Last week was quite eventful. Mike’s team finished the tin roof, started with installation of airtightness membrane to underside of roof structure and we had a wood stove installed.
Being a passivhaus with low space heating requirements, our house won’t need much heat to keep it comfortably warm, so putting a wood stove in is a bit of a luxury rather than necessity. The intention is that it will provide bulk of the space heating, topped up with towel rail in bathrooms. For simplicity, we have not coupled it with back boiler to heat water (hot water will be generated via heater with air source heat pump). There have been a couple of technical challenges to overcome – airtightness and air supply. We have used Morso S11-42 stove (with optional airtightness kit) in combination with Poujoulat Efficience triple wall flue to give us a completely room-sealed system. The external cavity of the flue supplies fresh air in from outside directly to the stove, and the inner flue takes the hot air out. This ‘pipe in a pipe’ system also means that there is only one penetration through the building fabric. The flue came with a proprietary airtightness plate with a flexible seal, the airtightness membrane will be taped to it.
It was exciting to see the first fire lit – installation crew from Poujoulat (flue) and Prince&Pugh Knighton (stove) did a great job. Will just have to be careful with keeping the fire under control with all that exposed straw inside!
We will be opening the house up as part of international passivhaus open days on 11 and 12 November – follow this link for more information.
This week’s weather has been kind enough to allow us install woodfibre boards on top of roof I-beams, and wrap the boards with windtightness membrane, held down by timber counterbattens. Larger timber battens will provide support for the corrugated metal roof. It’s good to have two layers of protection above the straw panels.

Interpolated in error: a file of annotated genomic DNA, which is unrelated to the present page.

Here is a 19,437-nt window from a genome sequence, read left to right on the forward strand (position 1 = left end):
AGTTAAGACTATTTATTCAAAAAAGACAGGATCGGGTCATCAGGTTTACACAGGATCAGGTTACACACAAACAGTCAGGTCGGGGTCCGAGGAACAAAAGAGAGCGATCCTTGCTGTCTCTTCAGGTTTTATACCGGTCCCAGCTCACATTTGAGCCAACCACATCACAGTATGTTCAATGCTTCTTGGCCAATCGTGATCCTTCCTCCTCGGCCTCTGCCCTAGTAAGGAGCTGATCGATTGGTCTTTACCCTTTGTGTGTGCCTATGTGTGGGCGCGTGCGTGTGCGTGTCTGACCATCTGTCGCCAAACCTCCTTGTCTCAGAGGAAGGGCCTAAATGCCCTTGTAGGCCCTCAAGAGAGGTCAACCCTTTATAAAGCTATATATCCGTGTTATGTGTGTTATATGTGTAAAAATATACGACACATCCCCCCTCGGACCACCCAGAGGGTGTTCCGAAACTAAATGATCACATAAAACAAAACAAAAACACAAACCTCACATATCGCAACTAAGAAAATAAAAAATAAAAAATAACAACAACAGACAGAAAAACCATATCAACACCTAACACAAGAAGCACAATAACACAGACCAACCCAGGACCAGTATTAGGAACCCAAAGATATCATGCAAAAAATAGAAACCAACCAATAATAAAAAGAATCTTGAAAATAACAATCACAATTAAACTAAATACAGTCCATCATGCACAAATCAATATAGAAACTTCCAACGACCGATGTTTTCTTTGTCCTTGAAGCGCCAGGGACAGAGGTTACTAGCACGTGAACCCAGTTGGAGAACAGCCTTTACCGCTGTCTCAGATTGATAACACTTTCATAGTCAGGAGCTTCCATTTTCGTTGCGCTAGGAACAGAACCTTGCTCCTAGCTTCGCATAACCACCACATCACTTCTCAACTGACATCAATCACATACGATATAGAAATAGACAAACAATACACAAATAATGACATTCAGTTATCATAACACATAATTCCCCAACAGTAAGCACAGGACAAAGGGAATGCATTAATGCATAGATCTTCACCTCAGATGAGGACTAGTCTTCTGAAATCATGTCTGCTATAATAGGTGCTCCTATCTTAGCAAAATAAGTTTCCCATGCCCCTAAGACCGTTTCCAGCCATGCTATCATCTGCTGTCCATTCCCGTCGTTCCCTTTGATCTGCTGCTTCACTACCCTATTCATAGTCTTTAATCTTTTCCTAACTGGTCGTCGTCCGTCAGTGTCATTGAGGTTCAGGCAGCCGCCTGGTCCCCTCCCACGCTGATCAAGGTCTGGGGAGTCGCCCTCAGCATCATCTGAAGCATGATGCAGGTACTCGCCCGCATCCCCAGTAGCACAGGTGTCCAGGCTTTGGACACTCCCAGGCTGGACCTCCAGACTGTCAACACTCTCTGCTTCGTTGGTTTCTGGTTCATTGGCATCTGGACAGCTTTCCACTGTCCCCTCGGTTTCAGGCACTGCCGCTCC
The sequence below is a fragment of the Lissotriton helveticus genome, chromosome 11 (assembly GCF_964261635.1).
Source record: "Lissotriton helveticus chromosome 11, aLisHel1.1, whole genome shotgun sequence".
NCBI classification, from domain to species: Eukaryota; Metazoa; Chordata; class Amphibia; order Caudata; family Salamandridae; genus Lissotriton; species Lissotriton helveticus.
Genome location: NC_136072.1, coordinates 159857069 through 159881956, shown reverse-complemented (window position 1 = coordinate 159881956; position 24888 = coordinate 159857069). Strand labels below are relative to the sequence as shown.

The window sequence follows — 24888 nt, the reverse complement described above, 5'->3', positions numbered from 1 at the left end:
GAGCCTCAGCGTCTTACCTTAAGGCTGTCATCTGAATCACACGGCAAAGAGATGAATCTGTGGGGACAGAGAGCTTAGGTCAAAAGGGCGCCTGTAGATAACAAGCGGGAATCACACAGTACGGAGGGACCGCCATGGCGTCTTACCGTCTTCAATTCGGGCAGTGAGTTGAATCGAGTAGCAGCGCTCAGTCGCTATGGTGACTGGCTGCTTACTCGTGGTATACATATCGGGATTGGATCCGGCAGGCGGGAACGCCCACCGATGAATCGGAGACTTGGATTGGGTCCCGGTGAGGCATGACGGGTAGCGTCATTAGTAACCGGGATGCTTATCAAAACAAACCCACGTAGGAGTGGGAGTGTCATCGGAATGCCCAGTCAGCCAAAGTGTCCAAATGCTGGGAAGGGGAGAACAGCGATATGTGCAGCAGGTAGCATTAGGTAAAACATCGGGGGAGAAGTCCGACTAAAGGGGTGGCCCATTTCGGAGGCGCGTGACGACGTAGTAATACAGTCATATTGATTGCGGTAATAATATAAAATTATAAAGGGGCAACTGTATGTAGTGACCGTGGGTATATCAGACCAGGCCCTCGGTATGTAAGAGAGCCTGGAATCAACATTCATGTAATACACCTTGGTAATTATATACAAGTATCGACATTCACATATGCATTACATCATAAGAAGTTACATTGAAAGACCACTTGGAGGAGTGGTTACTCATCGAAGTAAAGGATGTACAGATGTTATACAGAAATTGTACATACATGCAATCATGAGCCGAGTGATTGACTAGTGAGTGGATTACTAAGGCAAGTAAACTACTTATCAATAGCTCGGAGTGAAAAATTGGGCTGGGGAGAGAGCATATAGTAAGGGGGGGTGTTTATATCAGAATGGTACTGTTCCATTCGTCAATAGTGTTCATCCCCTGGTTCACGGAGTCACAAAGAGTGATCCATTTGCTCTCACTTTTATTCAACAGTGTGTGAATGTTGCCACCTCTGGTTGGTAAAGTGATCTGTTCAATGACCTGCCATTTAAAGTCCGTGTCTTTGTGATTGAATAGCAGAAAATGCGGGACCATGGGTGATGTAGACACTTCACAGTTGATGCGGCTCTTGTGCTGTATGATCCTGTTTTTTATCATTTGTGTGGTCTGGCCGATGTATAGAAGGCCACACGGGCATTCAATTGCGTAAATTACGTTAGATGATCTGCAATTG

We have been tweaking the design of junctions between timber cladding and roof with Mike, and decided that it’s best to finish off installation of external woodfibre boards to walls and insect mesh to close off vented cavities before the corrugated roof goes on.
On Saturday Joyce & me finished off sealing the last charred cedar cladding boards, which was very satisfying to see. It’s now all stacked and ready to use.
There was a bit of excitement when a herd of escapee cows passed our site – I wonder if they wanted to have a peek at this straw filled passivhaus? 😉
Things have been moving at a pace on site. Wet weather at the beginning of the week slowed down the progress somewhat, but come mid week, Mike’s team (Mike, Henry, Bisto, Petras, Liam and part time me) got on to taping all the airtightness membranes (particularly around tricky corners), installed timber wall plates and started with the roof installation. It was critical to do all the taping for airtightness before wall plates were in place, otherwise access would be impossible. The strategy is for airtightness layer to switch from outside (walls) to inside (roof), and this swap happens on top of straw timber panels, below wallplates. Unlike walls, which were pre-fabricated as insulated panels, roof is installed as individual timber I-beams, spanning between glulam wallplates and central glulam ridge beam. These 400mm deep I-beams were pre-cut and reinforced in the Ecococon factory, hugely speeding up the installation process on site. Later on they will be fully insulated with blown cellulose insulation. The south canopy overhang is formed with a combination of Douglas Fir rafters cantilevered over wall plates and smaller, 200mm deep I-beams. A team of four of us had all the beams tacked into place in about two hours and Mike’s apprentice Liam topped the house just after lunch on Thursday. This made a huge transformation to the shell – we can really start to appreciate the feel of internal spaces now.
After the mammoth task of concrete slab grinding, a small time window before the straw/ timber frame arrives has allowed me to get on with some prep work: cutting and staining roof rafters and battens that will be fully exposed under the roof. The idea is that these timber members will visually complement charred timber cladding on walls, so I’ve used thinned black OSMO natural oil woodstain applied to sawn Welsh Douglas Fir. This created a very nice effect of maintaining a good wood texture whilst providing a near black stain. Very happy with the results.